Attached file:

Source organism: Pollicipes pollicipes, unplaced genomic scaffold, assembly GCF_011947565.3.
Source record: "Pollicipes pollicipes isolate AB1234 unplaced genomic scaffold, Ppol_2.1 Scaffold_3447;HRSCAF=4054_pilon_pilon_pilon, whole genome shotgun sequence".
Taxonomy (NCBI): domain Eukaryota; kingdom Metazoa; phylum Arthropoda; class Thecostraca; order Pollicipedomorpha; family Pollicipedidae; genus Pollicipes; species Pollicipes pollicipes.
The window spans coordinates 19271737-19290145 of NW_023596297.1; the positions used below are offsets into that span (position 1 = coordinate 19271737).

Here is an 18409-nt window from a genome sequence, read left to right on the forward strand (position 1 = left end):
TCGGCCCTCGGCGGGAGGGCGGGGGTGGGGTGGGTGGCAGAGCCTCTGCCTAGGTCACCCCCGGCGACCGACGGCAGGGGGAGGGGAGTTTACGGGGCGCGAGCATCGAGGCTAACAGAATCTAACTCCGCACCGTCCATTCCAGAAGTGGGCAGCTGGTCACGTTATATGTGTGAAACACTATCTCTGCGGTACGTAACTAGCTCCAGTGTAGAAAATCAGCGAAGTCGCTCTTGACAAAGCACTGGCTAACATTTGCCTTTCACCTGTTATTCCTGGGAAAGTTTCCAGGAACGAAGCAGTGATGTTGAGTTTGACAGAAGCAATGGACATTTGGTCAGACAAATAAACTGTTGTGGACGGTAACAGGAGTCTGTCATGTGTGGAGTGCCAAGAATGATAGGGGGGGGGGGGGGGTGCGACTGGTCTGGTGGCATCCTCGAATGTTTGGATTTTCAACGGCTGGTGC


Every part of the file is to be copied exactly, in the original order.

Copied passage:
Source organism: Pollicipes pollicipes, unplaced genomic scaffold, assembly GCF_011947565.3.
Source record: "Pollicipes pollicipes isolate AB1234 unplaced genomic scaffold, Ppol_2.1 Scaffold_3447;HRSCAF=4054_pilon_pilon_pilon, whole genome shotgun sequence".
Taxonomy (NCBI): domain Eukaryota; kingdom Metazoa; phylum Arthropoda; class Thecostraca; order Pollicipedomorpha; family Pollicipedidae; genus Pollicipes; species Pollicipes pollicipes.
The window spans coordinates 19271737-19290145 of NW_023596297.1; the positions used below are offsets into that span (position 1 = coordinate 19271737).

Here is an 18409-nt window from a genome sequence, read left to right on the forward strand (position 1 = left end):
TCGGCCCTCGGCGGGAGGGCGGGGGTGGGGTGGGTGGCAGAGCCTCTGCCTAGGTCACCCCCGGCGACCGACGGCAGGGGGAGGGGAGTTTACGGGGCGCGAGCATCGAGGCTAACAGAATCTAACTCCGCACCGTCCATTCCAGAAGTGGGCAGCTGGTCACGTTATATGTGTGAAACACTATCTCTGCGGTACGTAACTAGCTCCAGTGTAGAAAATCAGCGAAGTCGCTCTTGACAAAGCACTGGCTAACATTTGCCTTTCACCTGTTATTCCTGGGAAAGTTTCCAGGAACGAAGCAGTGATGTTGAGTTTGACAGAAGCAATGGACATTTGGTCAGACAAATAAACTGTTGTGGACGGTAACAGGAGTCTGTCATGTGTGGAGTGCCAAGAATGATAGGGGGGGGGGGGGGGTGCGACTGGTCTGGTGGCATCCTCGAATGTTTGGATTTTCAACGGCTGGTGC